And, in fact, a number of journals have decided to transition to this model, and have had some success. Elizabeth Marincola is executive editor of Molecular Biology of the Cell, a magazine available through PMC six months after it mails to subscribers. According to her: “The big fear was that going to PubMed Central would undermine subscriptions. In our case, though, access and interest peak very quickly after the issue is released. And our subscriptions increased last year.”

Roberts is editor of Nucleic Acids Research, another of the handful of publications currently available on PMC. But his journal didn’t exactly leap into the new world. When asked why his journal decided to play, Roberts deadpans: “When I offered to resign, the publisher decided to do it.”

Fully implemented, PMC’s agenda would surely force some consolidation in scientific publishing. It would also take a bite out of some of the larger publishers that have done quite well as the price of scientific journals has increased, on average, by 170 percent over the past decade and a half.

But opponents of PMC also voice serious practical concerns, and there are dangers in consolidating such an essential resource. An angry and irrational Congress could zero out funding for PMC one year. The technology used at NIH could fail or be surpassed. And how much control should the federal government have over science in any event? One editor of a scientific journal emailed that the government “already controls the funding of most biomedical research. They regulate most aspects of it. They manage the large central databases like [the human genome database]; and now they’d like to manage the literature. How much of this is Science for the People and how much is funktionlust?”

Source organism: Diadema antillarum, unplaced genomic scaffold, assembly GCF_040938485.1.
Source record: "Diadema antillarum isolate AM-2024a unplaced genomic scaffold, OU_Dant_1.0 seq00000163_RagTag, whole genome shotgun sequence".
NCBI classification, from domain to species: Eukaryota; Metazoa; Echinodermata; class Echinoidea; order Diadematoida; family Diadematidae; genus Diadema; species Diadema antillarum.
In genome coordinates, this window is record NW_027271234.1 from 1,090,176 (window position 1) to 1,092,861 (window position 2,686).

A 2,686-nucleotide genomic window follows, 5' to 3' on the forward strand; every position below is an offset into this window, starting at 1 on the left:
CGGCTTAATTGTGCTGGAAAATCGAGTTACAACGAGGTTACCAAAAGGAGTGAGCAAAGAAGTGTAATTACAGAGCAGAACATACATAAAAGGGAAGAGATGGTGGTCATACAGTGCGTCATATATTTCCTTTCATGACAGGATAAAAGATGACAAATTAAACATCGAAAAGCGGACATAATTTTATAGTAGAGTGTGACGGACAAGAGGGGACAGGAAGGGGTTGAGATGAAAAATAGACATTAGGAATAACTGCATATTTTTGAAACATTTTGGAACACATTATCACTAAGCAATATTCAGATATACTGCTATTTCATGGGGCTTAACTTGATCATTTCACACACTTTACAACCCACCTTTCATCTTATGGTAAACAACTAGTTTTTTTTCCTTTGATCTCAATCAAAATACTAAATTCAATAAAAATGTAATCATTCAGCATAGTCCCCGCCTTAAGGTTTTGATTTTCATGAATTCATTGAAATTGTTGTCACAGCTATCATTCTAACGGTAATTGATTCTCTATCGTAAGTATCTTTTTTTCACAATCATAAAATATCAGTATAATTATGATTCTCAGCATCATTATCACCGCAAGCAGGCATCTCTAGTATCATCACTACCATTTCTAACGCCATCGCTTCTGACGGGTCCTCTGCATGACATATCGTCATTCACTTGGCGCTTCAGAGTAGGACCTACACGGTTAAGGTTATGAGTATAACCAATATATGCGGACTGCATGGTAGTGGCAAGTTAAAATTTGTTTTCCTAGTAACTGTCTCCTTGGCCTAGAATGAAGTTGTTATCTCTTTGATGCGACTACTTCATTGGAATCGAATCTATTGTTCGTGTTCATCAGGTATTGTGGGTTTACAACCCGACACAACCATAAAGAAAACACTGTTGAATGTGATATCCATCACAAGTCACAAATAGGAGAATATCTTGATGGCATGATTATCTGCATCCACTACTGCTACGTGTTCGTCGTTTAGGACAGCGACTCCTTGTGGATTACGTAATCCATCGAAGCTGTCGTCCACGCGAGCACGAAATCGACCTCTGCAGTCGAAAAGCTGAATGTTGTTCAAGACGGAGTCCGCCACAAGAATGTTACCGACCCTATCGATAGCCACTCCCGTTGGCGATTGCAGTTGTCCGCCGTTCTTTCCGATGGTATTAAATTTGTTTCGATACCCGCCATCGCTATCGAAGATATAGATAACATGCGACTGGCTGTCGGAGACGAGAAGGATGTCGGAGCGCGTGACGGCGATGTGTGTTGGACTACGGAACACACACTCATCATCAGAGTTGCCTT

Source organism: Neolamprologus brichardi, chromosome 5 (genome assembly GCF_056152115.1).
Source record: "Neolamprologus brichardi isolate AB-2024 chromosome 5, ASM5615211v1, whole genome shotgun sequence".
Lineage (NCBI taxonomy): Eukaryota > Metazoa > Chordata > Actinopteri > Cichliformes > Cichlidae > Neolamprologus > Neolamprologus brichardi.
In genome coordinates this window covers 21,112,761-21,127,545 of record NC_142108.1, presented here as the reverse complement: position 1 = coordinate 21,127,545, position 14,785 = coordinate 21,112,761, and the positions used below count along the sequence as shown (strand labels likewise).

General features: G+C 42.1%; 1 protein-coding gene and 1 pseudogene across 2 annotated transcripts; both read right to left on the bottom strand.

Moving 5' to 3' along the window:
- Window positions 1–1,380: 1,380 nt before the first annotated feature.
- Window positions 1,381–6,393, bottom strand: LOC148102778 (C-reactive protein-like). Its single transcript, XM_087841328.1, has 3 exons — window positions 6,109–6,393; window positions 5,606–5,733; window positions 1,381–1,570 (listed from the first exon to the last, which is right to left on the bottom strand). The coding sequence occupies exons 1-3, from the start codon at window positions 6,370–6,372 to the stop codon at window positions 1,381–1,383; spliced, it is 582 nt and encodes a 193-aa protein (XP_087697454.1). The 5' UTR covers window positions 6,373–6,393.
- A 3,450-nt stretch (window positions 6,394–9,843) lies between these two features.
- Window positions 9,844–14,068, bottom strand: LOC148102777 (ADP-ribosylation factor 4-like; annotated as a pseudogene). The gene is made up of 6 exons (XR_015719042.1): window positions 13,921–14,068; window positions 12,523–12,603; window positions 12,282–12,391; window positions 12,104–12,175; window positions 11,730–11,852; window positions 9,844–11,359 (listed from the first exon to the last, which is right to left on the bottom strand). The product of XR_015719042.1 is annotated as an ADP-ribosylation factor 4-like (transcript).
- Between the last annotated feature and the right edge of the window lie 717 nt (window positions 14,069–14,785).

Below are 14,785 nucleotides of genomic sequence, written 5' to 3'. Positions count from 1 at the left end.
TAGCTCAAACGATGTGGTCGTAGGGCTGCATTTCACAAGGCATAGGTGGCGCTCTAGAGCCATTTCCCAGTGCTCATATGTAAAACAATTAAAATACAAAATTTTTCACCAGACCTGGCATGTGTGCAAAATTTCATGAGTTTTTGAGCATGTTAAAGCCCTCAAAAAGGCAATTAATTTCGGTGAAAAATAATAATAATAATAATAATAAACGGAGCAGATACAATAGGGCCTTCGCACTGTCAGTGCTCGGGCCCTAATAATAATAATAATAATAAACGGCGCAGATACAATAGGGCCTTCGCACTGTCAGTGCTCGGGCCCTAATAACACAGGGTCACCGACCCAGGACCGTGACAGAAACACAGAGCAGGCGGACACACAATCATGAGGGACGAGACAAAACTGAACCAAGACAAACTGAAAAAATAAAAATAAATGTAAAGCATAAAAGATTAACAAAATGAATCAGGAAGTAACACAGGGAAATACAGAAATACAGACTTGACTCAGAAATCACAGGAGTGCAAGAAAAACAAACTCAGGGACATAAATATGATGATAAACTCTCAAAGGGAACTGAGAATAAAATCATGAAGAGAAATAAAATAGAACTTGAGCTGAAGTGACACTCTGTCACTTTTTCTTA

Time will tell whether some cranky Congress axes funding, but it’s not something to bet on. PubMed Central currently costs about $3 million a year to maintain, about one 60th of one percent of NIH’s annual budget, and it would only cost about $100 million to post extensive archives going back 30 years. In addition, NIH may well ultimately stick the World Health Organization (WHO) or another international body with the bill. That may not be a bad idea, given that Swedes and Zimbabweans will have the same access to PMC as Americans and that PMC should actually have a proportionally greater impact on Third World medicine than First World. The Soros Foundation has already begun work with six major publications and the WHO to make up to 1,000 journals freely available online across the developing world.

Opponents also fear that PMC could dilute quality control. By its nature, PubMed Central would be an equal-opportunity database. A study on immune systems subjected to rigorous peer review and reexamination by the prestigious Journal of Immunology would not receive priority over a similar article by a slipshod competitor, or even a PubMed-compliant journal published by a company standing to make millions of dollars from the subject of the article. Right now, slipshod journals have to raise the money to send out issues and convince libraries to subscribe. With PMC, they’d only have to send their data across the Net. PMC only accepts peer-reviewed work, but it also currently only requires that a journal have two federally funded researchers on its board—a very low bar for an industry that has repeatedly found ingenuous ways to co-opt science and scientists. According to Dr. Sidney Wolfe of the activist group Public Citizen: “The whole thing begs for controls as strong as possible. Otherwise you’ll get thinly disguised advertisements for drugs.”

The immediate counter to that concern is that the horse has already bolted out of that barn. Corporations and snake-oil salesmen have flooded the Internet with their news. PubMed Central may be imperfect, but the information it puts out will almost certainly exceed the quality found online today, and may not be that much different from the quality of scientific publishing out there. If a 70-year-old man decides to devote himself to researching his health online, maybe he’ll then come to his doctors with questions about the latest research in the New England Journal of Medicine, not with a jar of lamb placentas or other potentially dangerous nutritional supplement so easily found online. Nor will hucksters be able to fool the most serious scientists using PMC. PubMed Central’s director, David Lipman, says, “We are going to be improving the proportions of good to bad information, and canceling out some of the charlatans selling useless and dangerous stuff.”